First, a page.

The simplest one is through demographics: The tried and tested method of population growth (Korotaev & Khaltourina, 2006). As “technocornucopians” like Julian Simon argue, more people equals more potential innovators. However, only a tiny “smart fraction” can meaningfully contribute to technological progress, and global dysgenic fertility patterns imply that its share of the world population is going to go down inexorably now that the FLynn effect of environmental IQ increases is petering out across the world, especially in the high IQ nations responsible for most technological progress in the first place (Dutton, Van Der Linden, & Lynn, 2016). In the longterm “business as usual” scenario, this will result in an Idiocracy incapable of any further technological progress and at permanent risk of a Malthusian population crash should average IQ fall below the level necessary to sustain technological civilization.

As such, dysgenic fertility will have to be countered by eugenic policies or technological interventions. The former are either too mild to make a cardinal difference, or too coercive to seriously advocate. This leaves us with the technological solutions, which in turn largely fall into two bins: Genomics and biomechatronics.

The simplest route, already on the cusp of technological feasibility, is embryo selection for IQ. This could result in gains of one standard deviation per generation, and an eventual increase of as much as 300 IQ points over baseline once all IQ-affecting alleles have been discovered and optimized for (Hsu, 2014; Shulman & Bostrom, 2014). That is perhaps overoptimistic, since it assumes that the effects will remain strictly additive and will not run into diminishing returns.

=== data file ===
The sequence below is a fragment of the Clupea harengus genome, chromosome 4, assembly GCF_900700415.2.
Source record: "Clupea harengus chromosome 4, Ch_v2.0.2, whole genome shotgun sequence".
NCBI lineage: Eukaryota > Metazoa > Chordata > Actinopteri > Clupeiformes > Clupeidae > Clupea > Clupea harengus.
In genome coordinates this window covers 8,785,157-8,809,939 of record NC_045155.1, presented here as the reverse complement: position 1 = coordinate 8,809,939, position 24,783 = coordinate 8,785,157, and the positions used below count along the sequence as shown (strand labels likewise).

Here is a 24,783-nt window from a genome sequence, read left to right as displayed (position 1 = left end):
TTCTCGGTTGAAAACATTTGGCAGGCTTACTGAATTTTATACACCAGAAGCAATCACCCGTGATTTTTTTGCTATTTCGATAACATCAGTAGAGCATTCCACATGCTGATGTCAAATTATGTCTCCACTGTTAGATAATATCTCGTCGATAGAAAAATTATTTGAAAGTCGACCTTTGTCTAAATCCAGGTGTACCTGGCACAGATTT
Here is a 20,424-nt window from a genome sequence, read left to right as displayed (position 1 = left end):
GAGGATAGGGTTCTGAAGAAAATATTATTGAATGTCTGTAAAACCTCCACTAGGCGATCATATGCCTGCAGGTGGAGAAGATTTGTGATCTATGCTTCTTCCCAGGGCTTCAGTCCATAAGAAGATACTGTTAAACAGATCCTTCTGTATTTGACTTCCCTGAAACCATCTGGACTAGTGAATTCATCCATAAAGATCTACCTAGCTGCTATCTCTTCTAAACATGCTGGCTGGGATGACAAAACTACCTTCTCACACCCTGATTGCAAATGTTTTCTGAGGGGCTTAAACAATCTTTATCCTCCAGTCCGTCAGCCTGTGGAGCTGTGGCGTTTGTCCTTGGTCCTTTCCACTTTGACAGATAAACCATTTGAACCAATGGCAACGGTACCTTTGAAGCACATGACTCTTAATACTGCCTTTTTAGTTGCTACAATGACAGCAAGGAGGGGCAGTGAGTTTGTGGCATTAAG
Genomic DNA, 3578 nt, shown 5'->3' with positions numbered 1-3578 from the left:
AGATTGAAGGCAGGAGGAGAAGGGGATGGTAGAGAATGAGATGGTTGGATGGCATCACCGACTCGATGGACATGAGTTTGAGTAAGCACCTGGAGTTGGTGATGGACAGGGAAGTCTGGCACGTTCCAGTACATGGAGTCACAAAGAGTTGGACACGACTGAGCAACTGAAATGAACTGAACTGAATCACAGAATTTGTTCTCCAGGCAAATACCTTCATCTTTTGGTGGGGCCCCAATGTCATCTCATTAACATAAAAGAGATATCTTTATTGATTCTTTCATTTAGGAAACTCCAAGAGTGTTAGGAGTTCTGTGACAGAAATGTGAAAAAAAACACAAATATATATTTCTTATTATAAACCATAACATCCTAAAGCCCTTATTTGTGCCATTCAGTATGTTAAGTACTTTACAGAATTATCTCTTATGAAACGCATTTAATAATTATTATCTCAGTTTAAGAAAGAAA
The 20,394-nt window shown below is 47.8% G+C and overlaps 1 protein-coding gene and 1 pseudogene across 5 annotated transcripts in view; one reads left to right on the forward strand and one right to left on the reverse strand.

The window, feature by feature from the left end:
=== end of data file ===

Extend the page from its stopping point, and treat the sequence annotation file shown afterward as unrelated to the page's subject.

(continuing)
Even so, a world with a thousand or a million times as many John von Neumanns running about will be more civilized, far richer, and orders of magnitude more technologically dynamic than what we have now (just compare the differences in civility, prosperity, and social cohesion between regions in the same country separated by a mere half of a standard deviation in average IQ, such as Massachussetts and West Virginia). This hyperintelligent civilization’s chances of solving the WBE and/or AGI problem will be correspondingly much higher.

The problem is that getting to the promised land will take about a dozen generations, that is, at least 200-300 years. Do we really want to wait that long? We needn’t. Once technologies such as CRISPR/Cas9 maturate, we can drastically accelerate the process and accomplish the same thing through direct gene editing. All this of course assumes that a concert of the world’s most powerful states doesn’t coordinate to vigorously clamp down on the new technologies.

Even so, we would still remain “bounded” by human biology. For instance, womb size and metabolic load are a crimper on brain size, and the specificities of our neural substrate places an ultimate ceiling even on “genetically corrected” human intellectual potential.

There are four potential ways to go beyond biology, presented below from “most realistic” to “most sci-fi”: